Iran's official inflation rate has almost doubled over the past year as prices are driven up by budget reforms, a weak currency and international sanctions, according to new data which could add to criticism of President Mahmoud Ahmadinejad.
Inflation in urban areas was 21.5 percent for the last Iranian year which ended on March 19, the central bank said in a statement on Sunday. Prices of goods and services rose 12.4 percent during the preceding year, according to figures previously released by the bank.
During the final month of last year, when consumer demand related to year-end celebrations added to upward pressure on inflation, prices jumped 3.4 percent from the previous month.
Ahmadinejad's economic management is being attacked by some lawmakers and last month he was summoned to parliament for an unprecedented interrogation on his policies.
Many Iranians believe real inflation is much higher than the official rate, and some clerics and lawmakers have accused the government of providing incorrect figures.
Inflation has been rising relentlessly from a low of 8.8 percent in August 2010. The main cause has been the government's decision to begin phasing out subsidies on food and fuel in December 2010, in order to reduce wasteful consumption and cut state spending.
But prices have also been hit, indirectly, by a tightening of international sanctions over Iran's disputed nuclear programme.
The sanctions, led by Washington and Europe, have frozen Iran out of much of the global trading system in the last several months, forcing importers to use more expensive channels to obtain food and intermediate and consumer goods.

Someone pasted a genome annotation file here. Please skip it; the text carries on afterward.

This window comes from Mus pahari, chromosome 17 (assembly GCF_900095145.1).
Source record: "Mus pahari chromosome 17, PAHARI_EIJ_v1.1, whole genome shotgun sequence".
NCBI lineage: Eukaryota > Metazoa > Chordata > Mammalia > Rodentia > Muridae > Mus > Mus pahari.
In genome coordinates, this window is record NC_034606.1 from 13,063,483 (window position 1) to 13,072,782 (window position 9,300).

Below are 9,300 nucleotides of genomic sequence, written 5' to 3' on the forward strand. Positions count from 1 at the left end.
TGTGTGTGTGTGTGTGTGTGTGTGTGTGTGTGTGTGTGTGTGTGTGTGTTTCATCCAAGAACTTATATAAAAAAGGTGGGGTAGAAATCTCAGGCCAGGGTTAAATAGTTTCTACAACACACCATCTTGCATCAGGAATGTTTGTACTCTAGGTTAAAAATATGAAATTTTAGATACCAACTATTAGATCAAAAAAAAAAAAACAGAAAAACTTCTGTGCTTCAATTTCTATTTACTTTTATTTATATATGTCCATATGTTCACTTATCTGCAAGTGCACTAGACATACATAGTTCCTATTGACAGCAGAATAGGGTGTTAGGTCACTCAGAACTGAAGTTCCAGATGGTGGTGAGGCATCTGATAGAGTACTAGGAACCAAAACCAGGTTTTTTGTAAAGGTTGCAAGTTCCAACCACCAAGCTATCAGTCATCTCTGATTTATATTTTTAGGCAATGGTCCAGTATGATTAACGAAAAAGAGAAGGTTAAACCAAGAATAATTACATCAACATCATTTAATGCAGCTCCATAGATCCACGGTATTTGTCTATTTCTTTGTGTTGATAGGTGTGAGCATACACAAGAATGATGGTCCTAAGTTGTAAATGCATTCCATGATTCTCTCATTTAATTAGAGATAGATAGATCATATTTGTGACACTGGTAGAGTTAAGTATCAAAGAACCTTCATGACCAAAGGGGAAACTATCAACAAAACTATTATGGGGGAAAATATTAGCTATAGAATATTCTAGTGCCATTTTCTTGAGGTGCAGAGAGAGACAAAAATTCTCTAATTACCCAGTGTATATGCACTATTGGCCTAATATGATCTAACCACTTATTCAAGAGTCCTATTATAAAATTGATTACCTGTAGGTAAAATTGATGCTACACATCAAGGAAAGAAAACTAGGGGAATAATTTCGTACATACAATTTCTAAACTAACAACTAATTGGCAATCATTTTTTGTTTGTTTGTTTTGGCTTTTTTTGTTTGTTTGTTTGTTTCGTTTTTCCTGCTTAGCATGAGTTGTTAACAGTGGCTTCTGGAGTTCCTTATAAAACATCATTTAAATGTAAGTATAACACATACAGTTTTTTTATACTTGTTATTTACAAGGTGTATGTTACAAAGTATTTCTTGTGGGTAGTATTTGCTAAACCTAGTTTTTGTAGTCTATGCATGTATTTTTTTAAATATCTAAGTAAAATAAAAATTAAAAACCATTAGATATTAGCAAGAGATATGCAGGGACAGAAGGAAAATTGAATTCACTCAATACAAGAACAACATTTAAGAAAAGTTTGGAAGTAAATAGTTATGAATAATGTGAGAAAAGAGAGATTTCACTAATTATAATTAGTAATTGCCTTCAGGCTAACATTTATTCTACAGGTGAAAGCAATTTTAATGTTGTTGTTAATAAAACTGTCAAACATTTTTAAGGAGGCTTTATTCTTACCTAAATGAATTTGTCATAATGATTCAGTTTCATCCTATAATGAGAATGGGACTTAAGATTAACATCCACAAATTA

The sanctions have also pushed down Iran's currency which has in turn added to inflationary pressure by making imports more expensive.
In mid-March the government said it would let the rial trade freely among currency dealers, reversing a policy introduced just seven weeks early of requiring all rial trades to be done at an official rate of 12,260 against the U.S. dollar.
Many businessmen think the central bank will prevent any further free-fall of the rate; the rial was quoted at 19,050 to the dollar by the Association for Exchanges of Iran on Sunday, barely changed from 18,890 just after the policy shift. Nevertheless, the rial's free-market rate has roughly halved against the dollar over the past year, adding to import costs.
Despite the misery caused by surging prices among ordinary Iranians, the economy is self-reliant compared to many other oil exporters in the Gulf, and has demonstrated it can operate in a high-inflation environment. Inflation hit levels of around 30 percent in 2008.
Late last month, the Iranian Labour News Agency reported the government was boosting the monthly cash payments it gives to citizens by over 50 percent to help them cope with inflation.
Some Western diplomats have expressed hope that economic pressure from sanctions might force Iran's leaders to make concessions over its nuclear programme but there is no indication so far that that has happened.